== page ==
I just realized that there's another strip coming up where Petey ends up with a bandaged nose. Sounds like a theme best left unexplored.
Is there any doubt that things would turn out like this?
Petey's not real involved with toys. This started out as a stray thought that Petey would likely only have one plastic army man. What can you do with one plastic army man? Not much, except maybe pretend he's one of those soldiers lost in a jungle who still thinks World War II is going on. I'd already mentioned Mr. Uggins, the Jarred Bear, so I just had to fill out Petey's catalog of toys a little and boom, there's a Sunday strip.

Something I've noticed talking to people who read Cul de Sac: they say, "I really like Alice, but I'm more like Petey." Believe me, I know how you feel.

Friday, February 11, 2011

A History of Valentine's Day Cards, Again

This is from the Post mag, Valentine's Day '03, and it's another lazy repost. And every word of it is true. I was shocked to find out that my editor didn't know that diarist Samuel Pepys' name is pronounced "Peeps", especially as I'd only learned it the day before. I always thought it was Pep-eez, which is actually a stomach antacid.

Monday, February 7, 2011


 My friends Kevin Rechin and Nick Galifianakis, along with their intern Brent Nieder, have just launched an animations website called Chirptoons. It's very funny.

Sunday, February 6, 2011

Your Unnecessary Classic Cul de Sac for Today

This ran on January 2, 2005 and it illustrates a pretty common DC phenomenon: the First Snow Panic of the Year. By now we're safely past it and into the fourth or fifth of the year. One thing I notice in this is a somewhat flatter, scratchier style. And Dill's ears stick out of his hat.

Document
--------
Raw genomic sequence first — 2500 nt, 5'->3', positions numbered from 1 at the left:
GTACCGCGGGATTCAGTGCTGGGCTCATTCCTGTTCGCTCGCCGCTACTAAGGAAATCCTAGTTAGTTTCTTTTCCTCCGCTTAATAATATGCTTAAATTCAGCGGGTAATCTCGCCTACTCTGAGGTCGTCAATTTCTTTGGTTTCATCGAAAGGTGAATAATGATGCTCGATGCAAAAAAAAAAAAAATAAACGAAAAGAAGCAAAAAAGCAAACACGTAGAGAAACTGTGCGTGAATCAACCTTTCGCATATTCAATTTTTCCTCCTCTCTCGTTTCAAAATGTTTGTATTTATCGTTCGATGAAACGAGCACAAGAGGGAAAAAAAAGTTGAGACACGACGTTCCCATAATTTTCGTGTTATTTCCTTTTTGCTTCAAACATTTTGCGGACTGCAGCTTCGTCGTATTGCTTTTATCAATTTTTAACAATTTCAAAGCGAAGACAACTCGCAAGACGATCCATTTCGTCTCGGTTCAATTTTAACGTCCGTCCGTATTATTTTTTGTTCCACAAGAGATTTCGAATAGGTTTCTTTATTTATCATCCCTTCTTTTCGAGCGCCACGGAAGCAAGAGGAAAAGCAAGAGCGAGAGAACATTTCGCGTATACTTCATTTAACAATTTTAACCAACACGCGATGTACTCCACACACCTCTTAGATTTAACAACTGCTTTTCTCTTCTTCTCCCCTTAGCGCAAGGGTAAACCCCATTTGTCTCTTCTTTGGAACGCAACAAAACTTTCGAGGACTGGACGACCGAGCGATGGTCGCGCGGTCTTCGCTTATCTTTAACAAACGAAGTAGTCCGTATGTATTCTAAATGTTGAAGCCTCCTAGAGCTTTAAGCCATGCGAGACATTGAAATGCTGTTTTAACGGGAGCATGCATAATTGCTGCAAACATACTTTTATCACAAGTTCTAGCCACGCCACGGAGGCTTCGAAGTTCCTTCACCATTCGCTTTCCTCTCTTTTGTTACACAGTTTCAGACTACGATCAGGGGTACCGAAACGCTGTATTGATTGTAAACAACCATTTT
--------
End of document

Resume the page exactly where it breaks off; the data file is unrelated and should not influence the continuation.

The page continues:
Team Cul de Sac

This is your weekly reminder that Team Cul de Sac would love for all you professional cartoonists, illustrators, animators or drawers to create an original drawing that mocks, celebrates or vaguely refers to any or all of the Cul de Sac characters. Why? To raise funds for the Michael J. Fox Foundation for Parkinson's research, of course!. Chris Sparks, the man responsible for Team Cul de Sac, would love to hear from you and so would I! And for those of you wishing to donate to Team Cul de Sac and who are not cartoonists, please see here.

Today's Cul de Sac, January 31 to February 5, 2011

How quickly the week slips by when you're having so much fun.
To begin, here's Timmy Fretwork's first appearance from an October '04 Post Magazine, which I redrew three years later for the syndicated strip. Mr. Fretwork is based on about five real people.
Ha! Kids say the most awkward things! And they keep on doing it once they're adults.
 They're also impressed by all the wrong things, and ditto.
 I like the sootis so much I'm going to refer to them every chance I get. At least until some major studio latches onto them for a crowd-pleasing 3-D movie.
 I'd've liked to've heard that Snowpile song. I imagine it would've gone something like, "Snowpile, snowpile, Watch it grow, Snowpile, snowpile, Lots of snow!" Sung to Freight Train, of course.
 The hand sanitizer thing was pulled from real life, except for the part about it being arisanal and mole-scented.
This opens up all kinds of possibilities, maybe. There've been a few instances of Ernesto interacting with people other than Petey, which seems to point to his being a mass hallucination. Because no way can he be real.